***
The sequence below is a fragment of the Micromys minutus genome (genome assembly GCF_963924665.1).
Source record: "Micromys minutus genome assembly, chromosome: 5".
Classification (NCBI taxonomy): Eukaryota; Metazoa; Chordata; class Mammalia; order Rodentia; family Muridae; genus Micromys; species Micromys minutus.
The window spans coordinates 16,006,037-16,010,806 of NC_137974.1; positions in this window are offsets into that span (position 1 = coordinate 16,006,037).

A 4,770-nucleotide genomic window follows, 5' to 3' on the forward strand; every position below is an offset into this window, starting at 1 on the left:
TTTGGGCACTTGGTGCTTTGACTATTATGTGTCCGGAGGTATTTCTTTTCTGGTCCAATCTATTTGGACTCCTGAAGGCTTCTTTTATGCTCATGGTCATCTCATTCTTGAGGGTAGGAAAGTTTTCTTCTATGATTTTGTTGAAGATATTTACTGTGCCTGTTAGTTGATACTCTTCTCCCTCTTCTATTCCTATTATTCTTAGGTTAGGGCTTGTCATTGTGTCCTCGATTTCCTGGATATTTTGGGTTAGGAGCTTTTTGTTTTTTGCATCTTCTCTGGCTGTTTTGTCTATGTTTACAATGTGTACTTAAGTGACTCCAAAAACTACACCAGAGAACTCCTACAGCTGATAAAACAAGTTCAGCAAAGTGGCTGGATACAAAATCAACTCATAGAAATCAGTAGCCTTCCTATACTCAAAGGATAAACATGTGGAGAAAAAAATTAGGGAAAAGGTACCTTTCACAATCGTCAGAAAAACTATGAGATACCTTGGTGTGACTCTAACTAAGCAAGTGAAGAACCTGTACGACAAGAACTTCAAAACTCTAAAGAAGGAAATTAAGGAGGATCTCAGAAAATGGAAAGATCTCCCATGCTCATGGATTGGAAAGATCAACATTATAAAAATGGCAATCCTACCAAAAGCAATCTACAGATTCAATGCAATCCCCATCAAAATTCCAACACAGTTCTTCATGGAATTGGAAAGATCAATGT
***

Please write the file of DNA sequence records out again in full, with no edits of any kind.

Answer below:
The sequence below is a fragment of the Micromys minutus genome (genome assembly GCF_963924665.1).
Source record: "Micromys minutus genome assembly, chromosome: 5".
Classification (NCBI taxonomy): Eukaryota; Metazoa; Chordata; class Mammalia; order Rodentia; family Muridae; genus Micromys; species Micromys minutus.
The window spans coordinates 16,006,037-16,010,806 of NC_137974.1; positions in this window are offsets into that span (position 1 = coordinate 16,006,037).

A 4,770-nucleotide genomic window follows, 5' to 3' on the forward strand; every position below is an offset into this window, starting at 1 on the left:
TTTGGGCACTTGGTGCTTTGACTATTATGTGTCCGGAGGTATTTCTTTTCTGGTCCAATCTATTTGGACTCCTGAAGGCTTCTTTTATGCTCATGGTCATCTCATTCTTGAGGGTAGGAAAGTTTTCTTCTATGATTTTGTTGAAGATATTTACTGTGCCTGTTAGTTGATACTCTTCTCCCTCTTCTATTCCTATTATTCTTAGGTTAGGGCTTGTCATTGTGTCCTCGATTTCCTGGATATTTTGGGTTAGGAGCTTTTTGTTTTTTGCATCTTCTCTGGCTGTTTTGTCTATGTTTACAATGTGTACTTAAGTGACTCCAAAAACTACACCAGAGAACTCCTACAGCTGATAAAACAAGTTCAGCAAAGTGGCTGGATACAAAATCAACTCATAGAAATCAGTAGCCTTCCTATACTCAAAGGATAAACATGTGGAGAAAAAAATTAGGGAAAAGGTACCTTTCACAATCGTCAGAAAAACTATGAGATACCTTGGTGTGACTCTAACTAAGCAAGTGAAGAACCTGTACGACAAGAACTTCAAAACTCTAAAGAAGGAAATTAAGGAGGATCTCAGAAAATGGAAAGATCTCCCATGCTCATGGATTGGAAAGATCAACATTATAAAAATGGCAATCCTACCAAAAGCAATCTACAGATTCAATGCAATCCCCATCAAAATTCCAACACAGTTCTTCATGGAATTGGAAAGATCAATGT